There was a time when I just didn’t understand the fascination people had with The Velvet Underground. I had heard ‘a best of’ album when I was at school and I just didn’t get it. Maybe it was down to the fact that I was spending my time listening to Hendrix, Cream, Traffic, Peter Green’s Fleetwood Mac and little else. The guitarists in those bands were some of the best that have ever lived. The guitar playing in VU was not up to their high standard. Too much noise, not enough clean notes, that sort of thing. However, three things happened to change that. First up, I heard Candy Says on a documentary about Andy Warhol and I thought that was a good song. Then, a friend at University played me Sunday Morning, the opening song on the debut album and I also thought that was good too. However, it was when I was working in a shop after leaving University that I heard the Loaded album. I really enjoyed this and could not believe it was The Velvet Underground. This was around the time when that album was released in a Deluxe Edition called The Fully Loaded edition which I snapped up and played quite a lot at the time.
This was it, until a few years later when I saw the Peel Slowly and See box set at a reduced price, so I took a punt. I was quite surprised by the first disc, which contained demos of some of the songs I had found impenetrable back in my school days. It was as though the early line up of VU were a folk band. There were multiple takes of the same songs, but with a bit of editing, I am sure these would make a good EP release for Record Store Day or equivalent (see below). I then worked my way through the entire box and I found that I enjoyed a number of the songs that in the past I would not have listened to. These include Heroin, Venus in Furs and Run, Run, Run. It was with this box set that I made my first attempt at a career overview, limiting myself to what was in the box and the Fully Loaded edition of Loaded. Like many others, songs from the Squeeze album were not considered for inclusion. It was not until the internet became a part of my life that I even knew that the band continued on for a few years after Lou Reed left.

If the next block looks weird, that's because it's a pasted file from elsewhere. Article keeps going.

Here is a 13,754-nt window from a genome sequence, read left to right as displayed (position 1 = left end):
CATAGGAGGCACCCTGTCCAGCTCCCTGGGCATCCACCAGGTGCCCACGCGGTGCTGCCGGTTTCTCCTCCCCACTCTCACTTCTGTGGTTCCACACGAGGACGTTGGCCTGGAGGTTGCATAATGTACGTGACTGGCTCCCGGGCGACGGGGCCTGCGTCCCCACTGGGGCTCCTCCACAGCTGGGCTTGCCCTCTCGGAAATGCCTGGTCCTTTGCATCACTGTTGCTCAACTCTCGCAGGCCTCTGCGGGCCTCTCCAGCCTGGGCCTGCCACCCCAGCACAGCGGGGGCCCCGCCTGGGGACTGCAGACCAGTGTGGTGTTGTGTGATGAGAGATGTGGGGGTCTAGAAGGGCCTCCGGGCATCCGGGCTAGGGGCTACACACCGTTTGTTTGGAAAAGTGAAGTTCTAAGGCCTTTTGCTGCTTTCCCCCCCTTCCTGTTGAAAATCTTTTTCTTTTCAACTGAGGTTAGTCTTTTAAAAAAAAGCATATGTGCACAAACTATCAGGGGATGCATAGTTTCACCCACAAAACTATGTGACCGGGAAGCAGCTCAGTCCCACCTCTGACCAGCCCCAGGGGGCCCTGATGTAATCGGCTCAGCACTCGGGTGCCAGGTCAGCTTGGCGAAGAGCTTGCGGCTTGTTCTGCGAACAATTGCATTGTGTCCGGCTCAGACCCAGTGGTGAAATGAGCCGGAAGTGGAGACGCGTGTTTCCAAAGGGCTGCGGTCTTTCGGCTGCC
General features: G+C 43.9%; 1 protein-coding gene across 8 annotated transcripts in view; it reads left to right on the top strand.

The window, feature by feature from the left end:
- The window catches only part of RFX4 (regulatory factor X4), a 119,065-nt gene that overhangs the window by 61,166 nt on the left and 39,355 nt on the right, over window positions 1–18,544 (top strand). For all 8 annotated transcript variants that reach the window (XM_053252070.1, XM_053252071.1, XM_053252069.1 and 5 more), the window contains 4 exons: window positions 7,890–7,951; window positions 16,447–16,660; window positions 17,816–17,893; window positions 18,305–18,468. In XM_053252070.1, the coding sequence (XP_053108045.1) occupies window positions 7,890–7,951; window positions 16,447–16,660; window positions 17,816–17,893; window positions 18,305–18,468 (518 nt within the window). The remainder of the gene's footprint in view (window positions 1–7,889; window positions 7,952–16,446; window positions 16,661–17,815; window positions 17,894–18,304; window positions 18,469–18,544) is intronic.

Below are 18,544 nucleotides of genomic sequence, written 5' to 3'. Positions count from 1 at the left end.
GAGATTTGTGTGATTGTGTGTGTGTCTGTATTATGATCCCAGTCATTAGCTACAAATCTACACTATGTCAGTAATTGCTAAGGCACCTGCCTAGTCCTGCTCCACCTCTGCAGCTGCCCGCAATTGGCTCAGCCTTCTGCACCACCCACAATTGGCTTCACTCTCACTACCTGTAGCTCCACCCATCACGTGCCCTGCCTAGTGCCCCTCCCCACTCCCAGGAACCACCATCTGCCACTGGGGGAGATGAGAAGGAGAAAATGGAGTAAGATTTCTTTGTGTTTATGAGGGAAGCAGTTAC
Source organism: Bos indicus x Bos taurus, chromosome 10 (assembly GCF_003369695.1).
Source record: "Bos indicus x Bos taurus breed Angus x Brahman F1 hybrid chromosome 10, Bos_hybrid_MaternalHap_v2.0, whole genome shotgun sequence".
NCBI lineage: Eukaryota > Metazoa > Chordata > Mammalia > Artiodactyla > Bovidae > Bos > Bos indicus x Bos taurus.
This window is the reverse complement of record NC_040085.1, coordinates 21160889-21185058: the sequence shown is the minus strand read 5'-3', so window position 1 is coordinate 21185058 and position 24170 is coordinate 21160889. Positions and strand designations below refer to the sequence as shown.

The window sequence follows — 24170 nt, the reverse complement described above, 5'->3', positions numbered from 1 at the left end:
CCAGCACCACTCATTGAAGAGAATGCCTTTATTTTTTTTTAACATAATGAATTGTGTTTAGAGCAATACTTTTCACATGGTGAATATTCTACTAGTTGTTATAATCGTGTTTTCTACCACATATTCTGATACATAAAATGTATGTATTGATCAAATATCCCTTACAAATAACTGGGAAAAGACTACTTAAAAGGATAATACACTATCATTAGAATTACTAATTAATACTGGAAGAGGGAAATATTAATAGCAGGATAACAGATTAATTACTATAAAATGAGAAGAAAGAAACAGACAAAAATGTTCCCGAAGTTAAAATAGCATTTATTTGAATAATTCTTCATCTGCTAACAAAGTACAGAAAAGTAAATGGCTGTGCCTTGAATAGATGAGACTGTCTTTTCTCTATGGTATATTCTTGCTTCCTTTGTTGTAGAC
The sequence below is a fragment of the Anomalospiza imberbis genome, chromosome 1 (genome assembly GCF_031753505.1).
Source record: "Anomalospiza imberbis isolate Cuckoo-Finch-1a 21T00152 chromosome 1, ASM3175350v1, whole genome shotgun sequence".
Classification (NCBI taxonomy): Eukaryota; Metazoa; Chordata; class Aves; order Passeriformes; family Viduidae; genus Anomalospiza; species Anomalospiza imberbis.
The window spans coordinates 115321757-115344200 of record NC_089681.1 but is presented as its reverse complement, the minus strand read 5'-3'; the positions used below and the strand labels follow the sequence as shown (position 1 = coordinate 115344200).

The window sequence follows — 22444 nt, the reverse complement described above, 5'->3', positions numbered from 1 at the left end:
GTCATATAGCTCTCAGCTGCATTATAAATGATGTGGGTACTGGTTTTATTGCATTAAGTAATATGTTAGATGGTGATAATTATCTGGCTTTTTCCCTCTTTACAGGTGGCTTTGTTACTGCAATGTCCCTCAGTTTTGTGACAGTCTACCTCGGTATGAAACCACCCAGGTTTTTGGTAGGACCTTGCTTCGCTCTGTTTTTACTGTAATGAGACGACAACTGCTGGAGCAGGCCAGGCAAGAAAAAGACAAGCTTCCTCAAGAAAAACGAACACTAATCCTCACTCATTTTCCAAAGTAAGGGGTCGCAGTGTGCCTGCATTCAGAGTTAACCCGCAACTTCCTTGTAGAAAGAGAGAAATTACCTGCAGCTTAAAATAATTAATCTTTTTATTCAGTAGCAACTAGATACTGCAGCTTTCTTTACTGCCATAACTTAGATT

The band can be split into two distinctive eras, the first with John Cale and the second with Doug Yule. The Cale era is definitely the more experimental, and it was due to Cale’s desire to go even further with the experimentation that led to his firing. Reed, being the principal songwriter, wanted the band to become more than just an underground act, so adopting a more commercial sound was necessary. Cale didn’t fit in with these plans, so he was out. CD1 covers the more experimental side, whereas CD2 covers the more commercial sounding material. The band did not achieve commercial success during their lifetime, but due to some notable fans (such as David Bowie), they have been an influence on those who came afterwards and the records have sold steadily ever since. It just goes to show how popular the band has become as not every band gets to have the majority of their albums re-released in multi disc box sets.
With the release of the 45th Anniversary editions of the four key albums (once again, Squeeze was not part of the reissue campaign), I decided to look again and see if the different versions of the songs including mono mixes, demos and alternative takes/mixes would improve the compilation. What you hear are the results with the different versions listed next to the title. What does surprise me is that all of the versions of these songs are available on Spotify, so both discs can be heard through that platform. The cover artwork was one I found online many moons ago so I cannot acknowledge who made it.